Teachers rights vs Student rights vs Administration

We have recently had a controversy spring up in one of the local high schools here in my area. For more information, you can read here. There’s also the entire sound clip in the related links.
Now, I do sort of question the class in which this took place, but there is no sociology course offered. So unfortunately, the default class with which to talk about current local and world politics/social events is a class like Geography or one of the other less strict social studies classes. Since in the geography class they study the why of how geography is set up, therefore having to reference a lot of social repercussions of events and international workings that help define countries.

Countries such as Ukraine, Slovakia, and Bosnia are countries that were born of political and social circumstances. The direct impact of sociology upon geography has turned this class into the default place for all sociological learning in most high schools.

Now, this teacher used his classroom to talk about a lot of the current hot issues. His latest sound clip reveals him presenting an argument from a definitely more liberal framework. However, one student brought an MP3 player (which has recording capability) to class and taped approx. 1/3 of the class session.

The sound clip made it’s way to one of the local news stations and was broadcast and a news story done. The teacher has been suspended for not presenting both sides of the argument. However, in the sound clip he says that he is just trying to create some critical thinking skills on their part. This may or may not be the case. Only he knows for sure, but past and current students have said that they enjoyed his class and how he challenged them to think for themselves.

But the big question that arises in my mind is this: if he had taken the position in his argument of defending the current American political policy, would this even be an issue?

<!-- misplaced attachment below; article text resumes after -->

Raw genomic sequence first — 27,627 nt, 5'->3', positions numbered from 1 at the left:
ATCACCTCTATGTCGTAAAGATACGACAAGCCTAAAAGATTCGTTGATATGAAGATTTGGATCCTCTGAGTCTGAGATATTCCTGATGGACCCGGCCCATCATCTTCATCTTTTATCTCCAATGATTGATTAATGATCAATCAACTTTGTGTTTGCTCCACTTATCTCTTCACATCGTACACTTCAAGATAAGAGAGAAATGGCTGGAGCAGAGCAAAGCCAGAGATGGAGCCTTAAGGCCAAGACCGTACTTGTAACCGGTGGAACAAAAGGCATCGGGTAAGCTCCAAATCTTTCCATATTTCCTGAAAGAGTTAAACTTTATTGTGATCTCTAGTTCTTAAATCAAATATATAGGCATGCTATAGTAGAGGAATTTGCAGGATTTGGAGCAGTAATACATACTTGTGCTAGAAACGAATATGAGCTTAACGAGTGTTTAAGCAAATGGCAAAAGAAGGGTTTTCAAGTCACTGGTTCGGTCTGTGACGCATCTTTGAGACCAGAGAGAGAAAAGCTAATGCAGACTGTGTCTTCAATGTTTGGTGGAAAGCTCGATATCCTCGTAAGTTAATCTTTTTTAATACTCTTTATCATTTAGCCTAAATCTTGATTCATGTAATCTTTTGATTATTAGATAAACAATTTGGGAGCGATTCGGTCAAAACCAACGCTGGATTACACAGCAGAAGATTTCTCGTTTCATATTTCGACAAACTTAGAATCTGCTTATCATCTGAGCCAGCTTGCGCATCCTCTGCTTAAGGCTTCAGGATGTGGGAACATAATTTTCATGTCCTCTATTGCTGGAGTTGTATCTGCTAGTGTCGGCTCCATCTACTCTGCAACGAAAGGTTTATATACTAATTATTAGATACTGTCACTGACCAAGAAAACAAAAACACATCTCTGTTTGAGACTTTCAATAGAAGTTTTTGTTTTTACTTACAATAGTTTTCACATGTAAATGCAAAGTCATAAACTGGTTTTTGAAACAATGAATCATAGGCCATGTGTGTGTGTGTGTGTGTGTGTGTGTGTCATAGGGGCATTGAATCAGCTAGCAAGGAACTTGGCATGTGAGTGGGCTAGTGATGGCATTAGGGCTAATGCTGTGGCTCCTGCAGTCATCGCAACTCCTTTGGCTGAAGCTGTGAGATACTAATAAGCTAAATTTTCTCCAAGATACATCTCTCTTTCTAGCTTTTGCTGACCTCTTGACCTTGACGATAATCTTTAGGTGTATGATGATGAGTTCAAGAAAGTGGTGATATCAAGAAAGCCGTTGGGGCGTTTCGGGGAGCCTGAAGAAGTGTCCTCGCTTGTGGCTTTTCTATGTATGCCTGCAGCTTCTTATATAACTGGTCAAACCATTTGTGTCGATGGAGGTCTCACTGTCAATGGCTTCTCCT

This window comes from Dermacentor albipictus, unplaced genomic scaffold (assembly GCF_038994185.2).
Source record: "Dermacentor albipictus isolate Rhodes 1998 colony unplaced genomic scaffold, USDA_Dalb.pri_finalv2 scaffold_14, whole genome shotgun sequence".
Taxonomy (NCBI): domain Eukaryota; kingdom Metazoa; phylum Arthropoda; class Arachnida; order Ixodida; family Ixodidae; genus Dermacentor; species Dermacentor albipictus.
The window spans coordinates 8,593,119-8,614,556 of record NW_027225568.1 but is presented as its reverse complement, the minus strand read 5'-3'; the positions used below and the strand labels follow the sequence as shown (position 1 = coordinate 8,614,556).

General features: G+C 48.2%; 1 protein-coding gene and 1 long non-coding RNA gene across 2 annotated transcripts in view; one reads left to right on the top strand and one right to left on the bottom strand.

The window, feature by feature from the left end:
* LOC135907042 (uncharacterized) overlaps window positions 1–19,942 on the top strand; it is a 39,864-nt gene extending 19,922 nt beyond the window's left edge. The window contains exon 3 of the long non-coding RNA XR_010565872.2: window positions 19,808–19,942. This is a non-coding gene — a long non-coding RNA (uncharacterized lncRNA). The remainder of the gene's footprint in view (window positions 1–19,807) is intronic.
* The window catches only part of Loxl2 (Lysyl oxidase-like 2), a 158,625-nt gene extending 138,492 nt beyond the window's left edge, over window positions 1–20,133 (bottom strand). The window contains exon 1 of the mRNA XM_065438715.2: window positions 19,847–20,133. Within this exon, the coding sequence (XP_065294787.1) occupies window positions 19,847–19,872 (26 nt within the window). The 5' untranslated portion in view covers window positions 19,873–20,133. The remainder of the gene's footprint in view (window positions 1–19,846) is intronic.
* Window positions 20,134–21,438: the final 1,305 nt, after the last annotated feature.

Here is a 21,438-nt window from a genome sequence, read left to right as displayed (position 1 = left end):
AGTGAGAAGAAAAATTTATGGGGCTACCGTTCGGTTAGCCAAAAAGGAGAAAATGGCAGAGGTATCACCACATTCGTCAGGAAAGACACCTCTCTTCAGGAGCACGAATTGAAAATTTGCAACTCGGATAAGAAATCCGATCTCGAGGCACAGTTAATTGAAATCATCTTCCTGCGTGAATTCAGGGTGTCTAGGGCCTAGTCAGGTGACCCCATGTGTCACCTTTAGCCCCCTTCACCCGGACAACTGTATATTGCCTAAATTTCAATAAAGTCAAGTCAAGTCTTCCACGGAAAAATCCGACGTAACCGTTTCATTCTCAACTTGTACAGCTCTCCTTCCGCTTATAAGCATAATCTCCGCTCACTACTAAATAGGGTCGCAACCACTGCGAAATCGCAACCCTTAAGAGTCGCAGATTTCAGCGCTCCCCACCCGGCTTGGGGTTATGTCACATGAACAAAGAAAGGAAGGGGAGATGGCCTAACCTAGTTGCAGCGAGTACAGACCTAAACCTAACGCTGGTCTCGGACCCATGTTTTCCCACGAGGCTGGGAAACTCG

One of my BA’s is in Political Science, and I had a class called The American Presidency that forever changed my perspective on politics. The idea was that the president does not count as a leader in any significant way, because he is riding “waves” of events that may have started decades or maybe even hundreds of years ago. Additionally, there is a whole social machine moving things and maybe, if he’s lucky, some idea by someone in his administration can nudges the machine in a fractionally different direction, maybe.

So, I consider Bush bashing (or whomever) to be a form of childishly simplistic thinking. If it’s something that has to do with direct corruption, like bribery or inside business deals, then that’s different. The macro political issues though are like blaming Bush for Katrina.

I think that a person qualified to teach civics should know what I mentioned and realize that they aren’t teaching political activism, but an overall dispassionate view of world systems. In fact, it was common in my day that Political Scientists weren’t even supposed to vote; the idea was that you cannot study politics if you’re cheering for a certain side.

Now, if the teacher was trying to illustrate to the class the mind of the activist and planned on presenting both sides of the issue, then he should be supported. However, my assumption is that the kid in class that reported the incident must have felt preached to and so that gives a clue about the teacher’s motives.

It’s unethical to present propaganda to students, but propaganda has become a major part of the way we are taught via the media, and so I think that the teacher ought to be given a second chance, with a refresher course on how to present challenging info in a fair and balanced way (ha, ha).